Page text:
After having passed another couple of ladies I began to think that considering I was sixty years old I was actually in an unusually good shape, but then I glimpsed before me a broad-shouldered gentleman, with a strange, distorted running style. We had reached a tiring stretch across a wide meadow and the sun glistened on the man's bald crown that was enclosed by bushy, snow white hair. I guessed that the man must be much older than I. On his black T-shirt was written Istituto Sacro Cuore with white letters, accordingly I assumed the resilient old man must be a priest, or a monk. I could absolutely not let an old man like that beat me in the track and therefore increased my running speed, but so did the priest and he even began to pull away from me with his strange, twisting running style.
I felt an increasing pain in my right foot. An excuse to cut back on the pace or a divination about upcoming difficulties in walking and running tomorrow? Should I give up? Never! I could not, with any self-esteem intact, give up the challenge from an old, tinpot priest. Though my vacuuming growl was becoming worse and it had begun to flicker before my eyes, I did not give up the struggle. I lasted two minutes more, then I had reached my limits. While the priest continued ahead with unbridled speed I staggered to a halt and pretended that I had become interested in the sight in front of me and that was actually true.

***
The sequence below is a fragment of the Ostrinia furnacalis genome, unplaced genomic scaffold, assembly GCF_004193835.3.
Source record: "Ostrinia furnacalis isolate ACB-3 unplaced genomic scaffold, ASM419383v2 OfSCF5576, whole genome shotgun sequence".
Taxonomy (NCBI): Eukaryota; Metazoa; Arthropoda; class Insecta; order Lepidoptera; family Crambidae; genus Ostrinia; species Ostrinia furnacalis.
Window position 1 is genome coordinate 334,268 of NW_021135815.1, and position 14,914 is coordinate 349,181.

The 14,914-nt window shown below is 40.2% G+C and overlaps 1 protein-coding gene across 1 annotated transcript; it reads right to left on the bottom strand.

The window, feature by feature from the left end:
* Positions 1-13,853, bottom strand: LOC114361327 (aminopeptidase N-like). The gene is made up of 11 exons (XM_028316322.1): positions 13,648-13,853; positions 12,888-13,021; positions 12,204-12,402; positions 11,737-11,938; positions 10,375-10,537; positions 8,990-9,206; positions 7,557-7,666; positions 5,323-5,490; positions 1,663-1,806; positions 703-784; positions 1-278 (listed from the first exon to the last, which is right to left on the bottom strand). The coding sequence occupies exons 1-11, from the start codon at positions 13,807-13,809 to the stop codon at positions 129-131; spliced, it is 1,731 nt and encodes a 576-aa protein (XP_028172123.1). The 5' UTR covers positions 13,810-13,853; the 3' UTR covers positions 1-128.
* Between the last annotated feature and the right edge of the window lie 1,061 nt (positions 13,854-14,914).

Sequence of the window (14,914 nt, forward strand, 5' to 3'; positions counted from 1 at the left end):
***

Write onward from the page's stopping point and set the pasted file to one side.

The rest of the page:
Breathing with greater calm I read the explanatory sign and watched the scenery. In front of me rose´s Egeria wooded hill, under it there is a cave where the Camenae dwell, these are nymphs who since time immemorial protect the spring which waters gush forth from a badly damaged, marble lion´s mouth into a pond with the surface covered by bright green algae. Over the ruined arch, which spans over the source and its marble statue of the god Almone, whose head is missing, chunks of dense greenery is exuding down over crumbling walls. What was in front of me were the remains of Herod Atticus´ Nymphaeum.